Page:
Who can shed more insight into someone than a mother?  Here, in her own words, Dianne De Paul, Mary Beth Evans’ (Katherine, GH) real-life mother, shares some memories of her famous daughter:

Expressing my feelings about Mary Beth is not easy.  So many antics…so many sentiments that are hard to verbalize.  But life with her was never dull.  And now Mary Beth is a stable, lovely woman, a wonderful homemaker, a devoted wife and an involved mother.  So of course, I’m delighted to recall memories of her. 

To encourage introspection, I settle down with a steaming cup of tea on a terrace overlooking the Pacific.  The rising steam adds a surreal touch to the sunset, a perfect setting for reflection.

In this pleasant haze. I hear The Sound of Music.  When Mary Beth broke her arm at age 2, I taught her to Whistle A Happy Tune whenever she felt afraid.  The doctor must have thought us pretty strange; as he removed her cast with a pair of huge hedge clippers, we whistled. It worked, and it became our anthem in the years that followed.

I add a little water to my tea.  The melody changes, and I hear How Do You Solve a Problem Like Maria?, about that “will of a wisp, a clown.”  I thought those same thoughts about my daughter.  Before she was even 2, whenever she napped she’d wrap a kerchief around her face and lie so she got wrinkles on her face.  She felt I would think she hadn’t taken a nap if she had no “sleep wrinkles.” She was a funny kid.

At 2 ½ , she knocked out her front tooth playing with her sisters, and we whistled some more.  Six months later, she took a flying leap off her rocking horse into the edge of the coffee table and put a two-inch gash over her eyebrow.  It was time to Whistle A Happy Tune again.  Three weeks later, returning after an evening out, I found her bloody pajamas soaking in the kitchen sink after another bout with the rocking horse.  A two-inch gash over the other eyebrow.  The horse was put out to pasture.

Our children had been taught not to go past the property line, but one day I couldn’t fine Mary Beth.  I walked up to the road, and there she was, so tiny, with that snow-white hair and those huge blue eyes and those lips.  She was wearing her brother Rick’s shoes, one sister’s plaid pants and another sister’s dress over that.  She had a sweater over one arm and was wearing a “suitcase” – an empty, un-rinsed half-gallon chocolate ice-cream carton – on her other hand like a muff while the chocolate melted and ran down her arm.  She said, “I’m going on a ‘venture, mom.” This was about when I started to hear Climb Every Mountain.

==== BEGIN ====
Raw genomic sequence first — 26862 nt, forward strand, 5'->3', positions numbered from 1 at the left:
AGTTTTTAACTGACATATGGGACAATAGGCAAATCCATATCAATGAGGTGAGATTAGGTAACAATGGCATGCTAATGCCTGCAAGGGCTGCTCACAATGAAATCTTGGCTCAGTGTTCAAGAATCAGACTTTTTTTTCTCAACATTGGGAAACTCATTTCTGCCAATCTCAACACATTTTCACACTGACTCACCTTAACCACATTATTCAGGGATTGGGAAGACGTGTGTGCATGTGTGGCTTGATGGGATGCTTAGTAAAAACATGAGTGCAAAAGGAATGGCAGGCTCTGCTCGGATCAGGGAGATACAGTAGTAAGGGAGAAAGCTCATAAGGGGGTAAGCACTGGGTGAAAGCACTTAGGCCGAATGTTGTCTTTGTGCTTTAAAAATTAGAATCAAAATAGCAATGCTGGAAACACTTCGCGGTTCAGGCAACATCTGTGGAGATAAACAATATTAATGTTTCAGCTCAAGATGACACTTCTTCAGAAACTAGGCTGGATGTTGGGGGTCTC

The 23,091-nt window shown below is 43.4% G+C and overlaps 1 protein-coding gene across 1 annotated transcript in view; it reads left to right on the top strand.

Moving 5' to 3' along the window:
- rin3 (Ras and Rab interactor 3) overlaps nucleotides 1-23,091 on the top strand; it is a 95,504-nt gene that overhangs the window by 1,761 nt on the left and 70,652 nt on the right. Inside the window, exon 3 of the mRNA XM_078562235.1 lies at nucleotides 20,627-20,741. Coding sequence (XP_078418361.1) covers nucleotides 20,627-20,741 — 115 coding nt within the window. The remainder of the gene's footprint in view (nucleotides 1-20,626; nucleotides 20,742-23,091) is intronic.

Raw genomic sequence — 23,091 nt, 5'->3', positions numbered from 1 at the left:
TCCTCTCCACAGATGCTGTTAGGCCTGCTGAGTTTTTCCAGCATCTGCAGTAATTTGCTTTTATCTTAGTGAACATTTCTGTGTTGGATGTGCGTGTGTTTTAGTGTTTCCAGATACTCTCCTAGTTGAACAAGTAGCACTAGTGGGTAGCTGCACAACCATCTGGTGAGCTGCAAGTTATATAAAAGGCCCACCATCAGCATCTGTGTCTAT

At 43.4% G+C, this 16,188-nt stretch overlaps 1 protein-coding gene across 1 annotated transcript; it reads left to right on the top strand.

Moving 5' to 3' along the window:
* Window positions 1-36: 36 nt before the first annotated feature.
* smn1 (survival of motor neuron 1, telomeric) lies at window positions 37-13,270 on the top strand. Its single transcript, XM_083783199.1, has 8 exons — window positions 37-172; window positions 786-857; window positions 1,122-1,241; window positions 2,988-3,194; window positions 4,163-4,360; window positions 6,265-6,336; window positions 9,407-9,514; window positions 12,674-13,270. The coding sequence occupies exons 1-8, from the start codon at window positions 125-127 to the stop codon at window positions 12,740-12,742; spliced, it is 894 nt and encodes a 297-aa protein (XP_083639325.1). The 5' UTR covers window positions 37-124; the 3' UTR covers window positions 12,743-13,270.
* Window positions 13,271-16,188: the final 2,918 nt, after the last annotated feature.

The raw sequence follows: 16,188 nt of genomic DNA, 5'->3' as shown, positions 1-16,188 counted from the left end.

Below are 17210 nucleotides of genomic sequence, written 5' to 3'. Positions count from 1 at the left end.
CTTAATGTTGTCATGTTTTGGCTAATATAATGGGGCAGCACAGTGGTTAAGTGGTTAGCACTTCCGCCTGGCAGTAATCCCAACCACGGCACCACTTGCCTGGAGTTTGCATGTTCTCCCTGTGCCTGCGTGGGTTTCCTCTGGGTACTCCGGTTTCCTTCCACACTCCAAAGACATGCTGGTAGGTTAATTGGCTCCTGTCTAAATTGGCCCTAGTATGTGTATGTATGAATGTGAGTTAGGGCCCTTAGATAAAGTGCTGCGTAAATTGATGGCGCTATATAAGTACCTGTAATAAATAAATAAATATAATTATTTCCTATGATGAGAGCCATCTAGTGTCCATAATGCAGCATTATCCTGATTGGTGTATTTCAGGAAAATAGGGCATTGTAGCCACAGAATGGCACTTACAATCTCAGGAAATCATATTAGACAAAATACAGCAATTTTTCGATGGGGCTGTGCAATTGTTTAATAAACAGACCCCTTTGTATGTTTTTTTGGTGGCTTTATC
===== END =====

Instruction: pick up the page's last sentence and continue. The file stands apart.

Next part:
But the young, devil-may-care Mary Beth developed into the fun-loving, caring woman who has made me such a proud mama.  When she was in high school, she played a prostitute in One Flew Over the Cuckoo’s Nest.  She had her long hair cut and permed for the part, and when she climbed in through the asylum window dressed like Carmen Miranda and toting a jug of wine, popping gum and talking sassy, I didn’t know her. Later, she had a lead in the play Dead End.  She completely overwhelmed me.  She made me cry.  I wasn’t just proud of her as my daughter, I was proud of her because I saw her as a fine actress.

When she was little, Mary Beth floated shoes in the toilet, broke bones, bruised her knees.  There were times when I thought that if she had been my first child I would never have had another.  But one day I decided that Mary Beth could float all the shoes and put all the handprints on the wall that she wanted.  It didn’t matter anymore.  She was always so happy, so I let go and let her be herself.

When you can see certain kinds of moral and ethical behavior in your children, listen to them, watch their actions and realize you have managed to teach them what’s important, it’s a happy moment.  Mary Beth overwhelms me with her tenaciousness, her persistence and her determination.  She has a strong sense of self, and she’s one of the most likable human beings I’ve ever known; she doesn’t have bad thoughts about anybody.  She was a bright ray of sunshine in my life and she still is.  –Dianne De Paul

Mary Beth’s THOUGHTS:  “Growing up, I had big lips that were always chapped and always bright red.  With a totally albino face and albino hair, I looked like an alien and was called every name in the book.  I can’t repeat most of them; they were terrible.  So I was always a daydreamer.  I had a big imagination.  My best friend says the first time she ever saw me in high school I was standing backstage at West Side Story wearing a surgeon’s shirt with overalls over it, big blue fluffy slippers and a tophat.  She introduced herself because she thought I was such an interesting, odd person, but that was just the way I did things.  I’m still like that.  I’ll wear my big blue galoshes when it’s not raining, because I like them.  I don’t have any rules, I guess.  I think my family was surprised when I married the first person I fell madly in love with and that I’m still married.  I think it amazes them that I’m successful, because I was never in the category of Most Likely to Succeed.  I live totally in the moment; I have no foresight or hindsight whatsoever.  I teach my kids to be positive.  I say, “Look at this day!  Is this the most beautiful day you have ever seen?”  I teach my children to appreciate each moment.  That’s the most important thing I can give them.”  – Rosemary Rosssi